According to a new research by the Guttmacher Institute, teenage pregnancy rate, abortion rate, and birth rate are all down since they peaked in the 1990s. The drop in the three rates shows that teen births are down because fewer teenagers get pregnant.
here’s the release
Rates of teen pregnancy, birth and abortion have declined dramatically in the United States since their peak in the early 1990s. In 2010, some 614,000 pregnancies occurred among teenage women aged 15–19, for a rate of 57.4 pregnancies per 1,000 women that age. This marks a 51% decline from the 1990 peak, and a 15% decline in just two years, from 67.8 in 2008, according to “U.S. Teenage Pregnancies, Births and Abortions, 2010: National and State Trends by Age, Race and Ethnicity,” a new study by the Guttmacher Institute. Similarly, the teen birthrate declined 44% from the peak in 1991 (from 61.8 births per 1,000 to 34.4 per 1,000); and the teen abortion rate declined 66% between its 1988 peak and 2010 (from 43.5 abortions per 1,000 to 14.7 per 1,000).
While there was a substantial drop in the pregnancy rate for 15–17-year-olds and 18–19-year-olds between 2008 and 2010, pregnancies among 18–19-year-olds constituted the majority (69%) of teen pregnancies. During this same time period, increasing proportions of 18–19-year-olds reported having ever had sex, yet fewer of them became pregnant. The likely reason is improved contraceptive use and use of more effective methods.
“The decline in the teen pregnancy rate is great news,” says lead author Kathryn Kost. “Other reports had already demonstrated sustained declines in births among teens in the past few years; but now we know that this is due to the fact that fewer teens are becoming pregnant in the first place. It appears that efforts to ensure teens can access the information and contraceptive services they need to prevent unwanted pregnancies are paying off.”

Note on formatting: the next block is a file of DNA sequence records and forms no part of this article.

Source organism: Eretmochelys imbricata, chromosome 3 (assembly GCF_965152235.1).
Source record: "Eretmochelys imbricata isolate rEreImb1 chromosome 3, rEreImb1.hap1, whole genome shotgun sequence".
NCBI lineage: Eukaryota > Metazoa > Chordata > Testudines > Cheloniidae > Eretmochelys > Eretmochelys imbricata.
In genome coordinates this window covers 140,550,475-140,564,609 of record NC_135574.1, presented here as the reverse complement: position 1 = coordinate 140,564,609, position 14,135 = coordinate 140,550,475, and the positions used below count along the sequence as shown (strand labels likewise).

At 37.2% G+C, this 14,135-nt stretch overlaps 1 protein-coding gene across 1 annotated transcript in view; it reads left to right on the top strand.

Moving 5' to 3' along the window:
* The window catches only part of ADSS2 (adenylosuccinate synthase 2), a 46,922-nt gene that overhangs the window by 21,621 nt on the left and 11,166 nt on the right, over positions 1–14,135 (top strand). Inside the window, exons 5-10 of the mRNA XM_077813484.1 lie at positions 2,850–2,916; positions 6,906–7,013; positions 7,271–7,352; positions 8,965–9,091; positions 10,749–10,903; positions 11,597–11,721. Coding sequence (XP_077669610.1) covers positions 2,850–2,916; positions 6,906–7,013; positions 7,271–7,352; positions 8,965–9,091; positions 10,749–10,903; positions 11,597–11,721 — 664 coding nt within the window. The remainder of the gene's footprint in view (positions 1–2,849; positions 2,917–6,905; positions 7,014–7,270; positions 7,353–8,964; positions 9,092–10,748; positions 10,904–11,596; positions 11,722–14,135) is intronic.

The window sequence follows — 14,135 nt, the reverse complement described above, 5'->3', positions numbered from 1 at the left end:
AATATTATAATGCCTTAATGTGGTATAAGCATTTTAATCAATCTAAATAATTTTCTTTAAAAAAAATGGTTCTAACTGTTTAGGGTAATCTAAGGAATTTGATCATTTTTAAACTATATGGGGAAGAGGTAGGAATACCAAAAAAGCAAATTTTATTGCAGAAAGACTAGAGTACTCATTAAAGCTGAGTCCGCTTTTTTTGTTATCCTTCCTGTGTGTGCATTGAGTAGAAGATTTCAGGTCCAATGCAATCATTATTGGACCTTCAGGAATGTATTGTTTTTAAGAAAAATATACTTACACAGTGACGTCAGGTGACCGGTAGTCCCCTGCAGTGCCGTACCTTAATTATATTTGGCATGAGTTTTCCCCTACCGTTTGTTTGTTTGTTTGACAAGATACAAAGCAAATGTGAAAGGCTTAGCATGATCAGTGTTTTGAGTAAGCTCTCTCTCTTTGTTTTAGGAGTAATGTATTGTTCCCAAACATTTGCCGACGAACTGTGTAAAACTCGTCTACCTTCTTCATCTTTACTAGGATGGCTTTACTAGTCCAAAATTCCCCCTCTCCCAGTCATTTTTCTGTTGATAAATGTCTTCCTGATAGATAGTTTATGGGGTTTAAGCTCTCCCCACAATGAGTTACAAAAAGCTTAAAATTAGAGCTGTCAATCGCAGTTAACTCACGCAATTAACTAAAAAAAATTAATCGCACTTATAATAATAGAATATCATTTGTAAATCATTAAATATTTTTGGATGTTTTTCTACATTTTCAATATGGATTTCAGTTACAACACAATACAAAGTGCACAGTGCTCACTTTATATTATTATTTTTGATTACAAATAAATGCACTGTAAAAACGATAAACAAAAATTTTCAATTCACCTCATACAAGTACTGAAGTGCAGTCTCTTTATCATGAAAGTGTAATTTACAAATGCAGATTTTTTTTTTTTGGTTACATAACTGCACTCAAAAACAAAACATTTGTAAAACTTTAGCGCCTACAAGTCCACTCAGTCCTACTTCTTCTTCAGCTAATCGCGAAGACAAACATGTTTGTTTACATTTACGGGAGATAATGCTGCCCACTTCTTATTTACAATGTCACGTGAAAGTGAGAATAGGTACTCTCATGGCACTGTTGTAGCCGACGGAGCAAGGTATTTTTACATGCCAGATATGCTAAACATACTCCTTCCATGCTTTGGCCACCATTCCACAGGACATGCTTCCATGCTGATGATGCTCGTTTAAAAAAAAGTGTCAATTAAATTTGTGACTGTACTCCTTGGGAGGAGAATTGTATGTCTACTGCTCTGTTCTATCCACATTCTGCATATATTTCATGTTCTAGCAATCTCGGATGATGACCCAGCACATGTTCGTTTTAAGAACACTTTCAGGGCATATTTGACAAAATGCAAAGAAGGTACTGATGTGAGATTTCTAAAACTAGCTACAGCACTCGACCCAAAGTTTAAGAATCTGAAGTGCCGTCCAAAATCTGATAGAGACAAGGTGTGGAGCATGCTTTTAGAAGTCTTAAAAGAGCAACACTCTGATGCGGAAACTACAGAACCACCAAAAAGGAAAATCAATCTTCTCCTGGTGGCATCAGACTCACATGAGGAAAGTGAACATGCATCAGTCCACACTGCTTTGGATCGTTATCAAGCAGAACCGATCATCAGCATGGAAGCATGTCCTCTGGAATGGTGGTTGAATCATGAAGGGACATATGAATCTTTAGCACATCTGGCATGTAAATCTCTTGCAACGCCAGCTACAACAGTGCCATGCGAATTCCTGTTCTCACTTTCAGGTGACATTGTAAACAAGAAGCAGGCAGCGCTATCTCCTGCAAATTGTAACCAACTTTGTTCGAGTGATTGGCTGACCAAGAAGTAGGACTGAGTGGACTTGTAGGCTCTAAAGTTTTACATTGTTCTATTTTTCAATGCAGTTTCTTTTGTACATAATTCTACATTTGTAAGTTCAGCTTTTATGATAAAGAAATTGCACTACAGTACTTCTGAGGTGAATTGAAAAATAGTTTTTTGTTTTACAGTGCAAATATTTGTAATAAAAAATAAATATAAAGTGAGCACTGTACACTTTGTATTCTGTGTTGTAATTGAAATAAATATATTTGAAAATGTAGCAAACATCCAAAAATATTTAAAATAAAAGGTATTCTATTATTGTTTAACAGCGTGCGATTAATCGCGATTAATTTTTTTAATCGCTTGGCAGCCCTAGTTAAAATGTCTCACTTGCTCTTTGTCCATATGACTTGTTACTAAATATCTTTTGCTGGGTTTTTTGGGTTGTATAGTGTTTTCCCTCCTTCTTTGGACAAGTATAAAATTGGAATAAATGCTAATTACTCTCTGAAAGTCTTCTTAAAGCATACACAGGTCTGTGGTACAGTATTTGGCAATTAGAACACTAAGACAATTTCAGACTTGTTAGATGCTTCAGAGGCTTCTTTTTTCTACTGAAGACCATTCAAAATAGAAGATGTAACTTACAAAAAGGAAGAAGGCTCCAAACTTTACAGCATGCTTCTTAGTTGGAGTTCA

The study also found dramatic declines in teen pregnancy rates among all racial and ethnic groups. The teen pregnancy rate declined 56% among both non-Hispanic white teens (from 86.6 per 1,000 to 37.8) and among black teens (from 223.8 per 1,000 to 99.5) between 1990 and 2010, and by 51% among Hispanic teens (from 169.7 per 1,000 to 83.5) between 1992 (the peak for this group) and 2010. However, wide disparities persist, and rates among both black and Hispanic teens remain twice as high as the rate for non-Hispanic white teens.
Teen pregnancy rates declined in all 50 states between 2008 and 2010. Yet even with ongoing declines, substantial disparities remain between states. In 2010, New Mexico had the highest teenage pregnancy rate (80 per 1,000), followed by Mississippi (76), Texas (73), Arkansas (73), Louisiana (69) and Oklahoma (69). The lowest rates were in New Hampshire (28 per 1,000), Vermont (32), Minnesota (36), Massachusetts (37) and Maine (37). The authors suggest that the demographic characteristics of states’ populations, the availability of comprehensive sex education, knowledge about and availability of contraceptive services and cultural attitudes toward sexual behavior and early childbearing likely play a role in these variations.